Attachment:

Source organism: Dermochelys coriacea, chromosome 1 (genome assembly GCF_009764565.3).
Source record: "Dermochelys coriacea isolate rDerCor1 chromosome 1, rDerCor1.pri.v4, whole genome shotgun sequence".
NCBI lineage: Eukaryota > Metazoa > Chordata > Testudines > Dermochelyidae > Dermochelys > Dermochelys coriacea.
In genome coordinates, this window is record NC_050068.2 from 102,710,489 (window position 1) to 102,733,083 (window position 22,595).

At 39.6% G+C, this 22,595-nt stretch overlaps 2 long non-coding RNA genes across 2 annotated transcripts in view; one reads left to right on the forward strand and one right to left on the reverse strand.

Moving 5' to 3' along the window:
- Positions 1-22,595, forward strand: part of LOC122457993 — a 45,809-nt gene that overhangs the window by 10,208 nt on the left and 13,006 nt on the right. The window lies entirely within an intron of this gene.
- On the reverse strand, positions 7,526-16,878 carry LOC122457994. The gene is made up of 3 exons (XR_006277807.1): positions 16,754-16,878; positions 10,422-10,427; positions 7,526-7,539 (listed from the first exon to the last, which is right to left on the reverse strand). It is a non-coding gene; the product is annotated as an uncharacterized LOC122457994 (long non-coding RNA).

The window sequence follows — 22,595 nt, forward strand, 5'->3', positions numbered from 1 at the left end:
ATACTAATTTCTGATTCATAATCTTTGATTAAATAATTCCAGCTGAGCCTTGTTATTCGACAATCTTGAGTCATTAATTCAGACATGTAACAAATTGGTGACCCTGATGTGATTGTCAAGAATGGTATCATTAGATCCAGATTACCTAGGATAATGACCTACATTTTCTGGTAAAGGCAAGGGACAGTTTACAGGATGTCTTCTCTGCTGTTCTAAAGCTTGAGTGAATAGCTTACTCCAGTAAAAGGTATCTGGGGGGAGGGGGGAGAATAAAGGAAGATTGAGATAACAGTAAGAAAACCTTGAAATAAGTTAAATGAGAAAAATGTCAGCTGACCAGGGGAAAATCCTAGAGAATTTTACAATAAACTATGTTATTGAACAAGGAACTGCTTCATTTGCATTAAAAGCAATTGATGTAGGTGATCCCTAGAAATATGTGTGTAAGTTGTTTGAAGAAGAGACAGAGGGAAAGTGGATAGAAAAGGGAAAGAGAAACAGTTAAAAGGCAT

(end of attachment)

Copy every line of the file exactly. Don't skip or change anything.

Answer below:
Source organism: Dermochelys coriacea, chromosome 1 (genome assembly GCF_009764565.3).
Source record: "Dermochelys coriacea isolate rDerCor1 chromosome 1, rDerCor1.pri.v4, whole genome shotgun sequence".
NCBI lineage: Eukaryota > Metazoa > Chordata > Testudines > Dermochelyidae > Dermochelys > Dermochelys coriacea.
In genome coordinates, this window is record NC_050068.2 from 102,710,489 (window position 1) to 102,733,083 (window position 22,595).

At 39.6% G+C, this 22,595-nt stretch overlaps 2 long non-coding RNA genes across 2 annotated transcripts in view; one reads left to right on the forward strand and one right to left on the reverse strand.

Moving 5' to 3' along the window:
- Positions 1-22,595, forward strand: part of LOC122457993 — a 45,809-nt gene that overhangs the window by 10,208 nt on the left and 13,006 nt on the right. The window lies entirely within an intron of this gene.
- On the reverse strand, positions 7,526-16,878 carry LOC122457994. The gene is made up of 3 exons (XR_006277807.1): positions 16,754-16,878; positions 10,422-10,427; positions 7,526-7,539 (listed from the first exon to the last, which is right to left on the reverse strand). It is a non-coding gene; the product is annotated as an uncharacterized LOC122457994 (long non-coding RNA).

The window sequence follows — 22,595 nt, forward strand, 5'->3', positions numbered from 1 at the left end:
ATACTAATTTCTGATTCATAATCTTTGATTAAATAATTCCAGCTGAGCCTTGTTATTCGACAATCTTGAGTCATTAATTCAGACATGTAACAAATTGGTGACCCTGATGTGATTGTCAAGAATGGTATCATTAGATCCAGATTACCTAGGATAATGACCTACATTTTCTGGTAAAGGCAAGGGACAGTTTACAGGATGTCTTCTCTGCTGTTCTAAAGCTTGAGTGAATAGCTTACTCCAGTAAAAGGTATCTGGGGGGAGGGGGGAGAATAAAGGAAGATTGAGATAACAGTAAGAAAACCTTGAAATAAGTTAAATGAGAAAAATGTCAGCTGACCAGGGGAAAATCCTAGAGAATTTTACAATAAACTATGTTATTGAACAAGGAACTGCTTCATTTGCATTAAAAGCAATTGATGTAGGTGATCCCTAGAAATATGTGTGTAAGTTGTTTGAAGAAGAGACAGAGGGAAAGTGGATAGAAAAGGGAAAGAGAAACAGTTAAAAGGCAT